DSE STRATEGIC PARTNER

BSEC finds ‘flaws’ in Chinese consortium bid, may reject it

Mostafizur Rahman | Published: 00:05, Feb 28,2018 | Updated: 23:09, Feb 27,2018

 
 

A file photo shows Dhaka Stock Exchange at Motijheel in Dhaka. The Bangladesh Securities and Exchange Commission is likely to reject the DES proposal to make a Chinese consortium as its strategic partner by selling 25 per cent stake as the BSEC found the consortium’s proposal ‘violates’ relevant rules and regulations, said BSEC officials. — New Age photo

The Bangladesh Securities and Exchange Commission is likely to reject the Dhaka Stock Exchange’s proposal to make a Chinese consortium as its strategic partner by selling 25 per cent stake as the BSEC found the consortium’s proposal ‘violates’ relevant rules and regulations, said BSEC officials.
The stock market regulator, which has been against the selection of the Chinese consortium of Shenzen Stock Exchange and Shanghai Stock Exchange, from the very beginning, on Tuesday sent a number of queries to the DSE about the consortium’s proposal and asked it to submit reply along with tender documents by March 4.
A BSEC committee, after evaluating the consortium’s proposal, in a letter to the DSE highlighted that a number of clauses of the proposal was in direct deviations of the country’s relevant laws.
According to the BSEC evaluation, the Chinese consortium’s proposal to execute the agreement under the UK law and settlement of any dispute under international arbitration law was in violation with the relevant laws in Bangladesh.
Besides, the consortium’s proposal to include a number of other issues including seeking of approval of the consortium to take any other strategic investor by the DSE also violates Bangladesh law, said the BSEC letter.
‘The Chinese consortium’s proposal contains a number of serious issues. We think the DSE will not be able to clarify the clauses and ultimately the Chinese consortium’s proposal will be rejected,’ said an official of the BSEC.
He said if the Chinese bid was rejected, the DSE would have to go for fresh bidding.
DSE managing director Majedur Rahman confirmed that the DSE had received a letter from the BSEC in which the regulator asked the bourse to explain some queries about share purchasing agreement of the Chinese consortium by March 4.
Asked about the BSEC queries, Majedur told New Age that they would clarify the BSEC the bourse’s position in favour of the Chinese consortium soon.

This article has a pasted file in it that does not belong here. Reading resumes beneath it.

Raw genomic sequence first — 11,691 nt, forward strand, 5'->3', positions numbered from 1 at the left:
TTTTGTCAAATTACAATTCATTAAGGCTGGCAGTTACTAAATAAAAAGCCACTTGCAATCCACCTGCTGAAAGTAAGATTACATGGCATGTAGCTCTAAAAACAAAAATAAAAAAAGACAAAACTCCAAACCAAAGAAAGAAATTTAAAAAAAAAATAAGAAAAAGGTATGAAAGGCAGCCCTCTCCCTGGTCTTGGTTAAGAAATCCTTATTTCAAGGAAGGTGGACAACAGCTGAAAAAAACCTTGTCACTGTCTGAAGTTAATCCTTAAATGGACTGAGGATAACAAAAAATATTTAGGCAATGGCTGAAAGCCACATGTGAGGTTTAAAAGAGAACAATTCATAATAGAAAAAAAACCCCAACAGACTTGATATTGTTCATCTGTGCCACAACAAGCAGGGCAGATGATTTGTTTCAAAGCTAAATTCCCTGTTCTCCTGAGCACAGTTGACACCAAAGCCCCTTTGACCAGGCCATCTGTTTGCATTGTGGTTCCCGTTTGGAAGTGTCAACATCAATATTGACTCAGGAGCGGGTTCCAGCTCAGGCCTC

He said that the agreement clauses with the Chinese consortium could be negotiated if the BSEC approves its selection.
‘The committee will submit its report to the commission once it gets answers from the DSE,’ BSEC officials said.
Before the BSEC sent the evaluation letter to the DSE, the regulator and the bourse were in bitter tussle over the selection of the strategic partner as the BSEC favoured the second-top bidder, a group-led by India’s National Stock Exchange, instead of the top bidder, the Chinese consortium.
As per directive from government high ups, BSEC top brass pushed the DSE board to select the NSE-led group although it quoted a price
offer of Tk 15 a share of the DSE against Tk 22 by the Chinese consortium.
The tussle got international media attention as many of the new reports termed it a tussle between India and China to establish their dominance in Bangladesh.
Because of the tussle, investors became worried that kept the market bearish for a month.
The latest comments made by finance minister AMA Muhith on a letter of the Chinese embassy that he did not think the Chinese consortium was capable enough to be DSE’s strategic partner might have emboldened the BSEC against the Chinese consortium, said a number of DSE members.
The Chinese embassy letter was sent to Muhith and the BSEC seeking cooperation for the Chinese consortium’s offer. Muhith forwarded his letter to the BSEC with his comments.
Amid the tussle, there is a general feeling in the BSEC that the DSE board and management were ‘insulting’ the BSEC while the DSE feels that the regulator was trying to punish the bourse for not bowing down to its pressure to select the India’s NSE-led group, said a number of officials of both the organisations.
Besides, the NSE-led group, especially its Bangladesh partner, Frontier Bangladesh, was in hectic lobbying with the government high ups to scupper the entire bidding process as there is little chance for the NSE-led group that it would get the chance in the ongoing bidding round.
A number of BSEC officials told New Age that the flaws in Chinese consortium’s proposal were ‘vindication’ of the BSEC position against the consortium’s proposal.
The BSEC committee’s evaluation report also questioned the share price of Tk 22 quoted by the consortium.
‘It appears that the price [Tk 22 per share] offered by the consortium is not a fixed price, it is subjective and conditional price offer,’ said the BSEC report asking the DSE to explain whether the bourse estimated any adjusted value.
The BSEC also raised question whether the DSE had made any independent assessment on the value of the consortium’s technical support worth $37 million as claimed by the consortium.
The BSEC committee observed that despite holding 25 per cent shares Chinese consortium, if it became strategic partner, would hold ‘certain prerogative over the rest 75 per cent share holders’.
Besides, the committee asked the DSE to explain whether the consortium’s proposal to include certain clause in the agreement allowing it to form technical committee and appoint the co-chief technical officer was in violation of the DSE demutualisation scheme.
The committee found a number of other conditions including abolition of the obligatory contribution to the settlement guarantee fund for the consortium violated rules. 

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